Metroplex/688 at Masquerade ATL 10/4/08 (part 2)

…from the brilliant show that was Dead Elvis, we move to a performance from Mary My Hope fronted by James Hall, who still continues to gig regularly with the soul and charisma of a young, living Elvis.

As the crowd swayed along to the driving rock of "Wildman Childman" and blissed out to "Suicide King", the scent of clove cigarettes and roses swept through the air. This evening Mary My Hope was the band that truly embodied the mingled purity, sinful delights, and the rush of youth that people came out to remember.

Oh, and there happened to be some hot chicks in the crowd too!

(Pictured on the left is "sultry friend" and Denise, right…thanks for the smoke!)

After the set, I noticed Bauhaus music playing somewhere above our ears and realized that the DJ had been providing a timely soundtrack for us between all the live performances. Unfortunately I’m not sure who the DJ was, but it just goes to show that every detail was looked after in contributing to the atmosphere.

Ok, so I searched Purgatory twice for Vietnam (which probably sounds ridiculous to veterans) and figured I missed them. Instead, I sat down with a shirtless and very friendly Soren, who tells me that he began working in the early scene at the age of 14…and also toured with Dead Elvis. We chatted about Metroplex for a bit, and then compared the speed of modern seacraft with that of Roman warships. Great boots also, that Soren.

With Latin and a few vodkas swirling my brain, I was treated to the arrival of Vietnam!

   

Each offering was an energetic mix of art-school, post-punk and Roxy Music flair…my favorite was the synth-heavy "Snake Charmer" song. Started looking around for their record to pick up on my way out the door, then remembered what decade this was…got to search for some MP3s instead. Bleegh. You’d imagine a band like this would have some really cool album cover art!

Next up were The Swimming Pool Q’s…whose name I kept forgetting until I learned the story behind it. Once onstage, they whipped us out of our progressively more drunken haze with a barrage of eccentric new wave rock. Their set sounded professional and polished, but fresh and fun at the same time. Pogoing along to "Rat Bait" made for a bit of a blurry photo here…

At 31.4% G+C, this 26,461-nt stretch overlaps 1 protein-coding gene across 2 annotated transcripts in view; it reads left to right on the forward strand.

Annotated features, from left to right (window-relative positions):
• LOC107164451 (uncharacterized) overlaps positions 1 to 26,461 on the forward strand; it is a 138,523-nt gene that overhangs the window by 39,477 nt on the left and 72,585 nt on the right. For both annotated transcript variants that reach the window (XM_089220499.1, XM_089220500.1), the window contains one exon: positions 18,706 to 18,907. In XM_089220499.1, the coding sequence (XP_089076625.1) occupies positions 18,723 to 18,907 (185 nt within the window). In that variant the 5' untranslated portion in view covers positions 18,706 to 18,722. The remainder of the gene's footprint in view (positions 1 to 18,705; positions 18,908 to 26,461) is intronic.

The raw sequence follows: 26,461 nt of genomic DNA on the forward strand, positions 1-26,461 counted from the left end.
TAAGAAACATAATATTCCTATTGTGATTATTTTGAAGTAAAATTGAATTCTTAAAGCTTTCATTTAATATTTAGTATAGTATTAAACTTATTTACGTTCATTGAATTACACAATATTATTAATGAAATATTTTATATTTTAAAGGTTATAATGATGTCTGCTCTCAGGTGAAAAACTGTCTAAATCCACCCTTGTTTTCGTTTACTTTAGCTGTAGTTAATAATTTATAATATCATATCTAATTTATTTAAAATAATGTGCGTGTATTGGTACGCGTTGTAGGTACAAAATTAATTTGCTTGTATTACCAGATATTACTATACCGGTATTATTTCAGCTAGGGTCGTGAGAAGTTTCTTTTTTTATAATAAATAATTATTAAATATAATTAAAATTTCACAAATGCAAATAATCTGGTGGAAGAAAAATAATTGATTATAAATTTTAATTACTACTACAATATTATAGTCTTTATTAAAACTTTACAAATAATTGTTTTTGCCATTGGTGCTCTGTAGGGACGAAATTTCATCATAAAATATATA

When the night could not seem to become more colorful, we were delivered the psychedelic explosion of Phreddy Vomit & Plastic Jesus:

With a bit of rockabilly swagger and a dash of glam glam swish, the boys launched into a most energetic romp featuring Sharon Tate, a fine tribute to Upchuck, and an impromptu go-go dancer. This was the see-and-be-seen performance of the evening…and if all these pretty things are going to hell, make room in the handbasket for me!

Next, The Rays brought the maturity factor up a bit. Not sure if this band still tours regularly or not, but they are super-tight and move easily from harmonious Southern rock, to engaging percussion arrangements that originally hooked you into bands like Gang of Four. The band members appear to truly enjoy the night with genuine grace…as does the crowd. You see no crossed arms or posing here…just smiles all around from watching these relaxed and capable fellows:

In true punk form, the evening ends with an assault on the eardrums from Hallow’s Eve. Their death/thrash metal performance was sure to send everyone off remembering that if it’s too late or too loud, you’re too old…and no one wanted to hear that!

All in all, the Metroplex/688 reunion likely reflected the same mix of people who came round 25 years ago: punks, hippies, rastas, mods, freaks, and pansies. Anyone who used to be on the outside looking in probably looked out the doors of the Masquerade on 10/4/08 and just laughed. (And by the way, where were the 20 and 30-something Atlanta indie kids and punks of our current "scene"? Those who claim to hold the key to the hippest happenings now…were not to be found. Comrades, put down the PBR and visit www.atlantamusicmuseum.com cause it’s your history, too!)

The bands, fans, and staff of these early Atlanta clubs were one and the same…this fluid environment created a sense of camraderie that has held friends together for 25, 30 years. They supported each other very much like a family…some had great success, some failed, some are gone. But united in spirit, they’ve given this city a gift of music that we are truly grateful for. Now go break stuff!

–Stephanie Roman

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